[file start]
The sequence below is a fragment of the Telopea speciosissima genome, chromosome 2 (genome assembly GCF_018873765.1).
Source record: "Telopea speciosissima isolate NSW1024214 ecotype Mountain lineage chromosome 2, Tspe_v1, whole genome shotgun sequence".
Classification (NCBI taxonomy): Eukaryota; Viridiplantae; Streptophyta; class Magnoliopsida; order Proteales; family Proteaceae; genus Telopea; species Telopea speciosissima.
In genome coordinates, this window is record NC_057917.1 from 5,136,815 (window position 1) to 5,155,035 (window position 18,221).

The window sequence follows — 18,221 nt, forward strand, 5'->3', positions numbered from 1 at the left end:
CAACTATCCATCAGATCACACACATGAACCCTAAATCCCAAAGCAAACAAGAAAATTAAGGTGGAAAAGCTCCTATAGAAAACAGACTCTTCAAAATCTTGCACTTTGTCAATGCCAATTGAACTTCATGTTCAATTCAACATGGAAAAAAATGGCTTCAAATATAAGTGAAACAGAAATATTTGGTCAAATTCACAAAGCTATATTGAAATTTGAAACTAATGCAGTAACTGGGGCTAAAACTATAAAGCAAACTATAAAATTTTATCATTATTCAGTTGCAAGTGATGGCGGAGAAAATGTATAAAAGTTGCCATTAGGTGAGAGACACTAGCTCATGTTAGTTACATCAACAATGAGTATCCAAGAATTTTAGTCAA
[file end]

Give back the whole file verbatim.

The sequence below is a fragment of the Telopea speciosissima genome, chromosome 2 (genome assembly GCF_018873765.1).
Source record: "Telopea speciosissima isolate NSW1024214 ecotype Mountain lineage chromosome 2, Tspe_v1, whole genome shotgun sequence".
Classification (NCBI taxonomy): Eukaryota; Viridiplantae; Streptophyta; class Magnoliopsida; order Proteales; family Proteaceae; genus Telopea; species Telopea speciosissima.
In genome coordinates, this window is record NC_057917.1 from 5,136,815 (window position 1) to 5,155,035 (window position 18,221).

The window sequence follows — 18,221 nt, forward strand, 5'->3', positions numbered from 1 at the left end:
CAACTATCCATCAGATCACACACATGAACCCTAAATCCCAAAGCAAACAAGAAAATTAAGGTGGAAAAGCTCCTATAGAAAACAGACTCTTCAAAATCTTGCACTTTGTCAATGCCAATTGAACTTCATGTTCAATTCAACATGGAAAAAAATGGCTTCAAATATAAGTGAAACAGAAATATTTGGTCAAATTCACAAAGCTATATTGAAATTTGAAACTAATGCAGTAACTGGGGCTAAAACTATAAAGCAAACTATAAAATTTTATCATTATTCAGTTGCAAGTGATGGCGGAGAAAATGTATAAAAGTTGCCATTAGGTGAGAGACACTAGCTCATGTTAGTTACATCAACAATGAGTATCCAAGAATTTTAGTCAA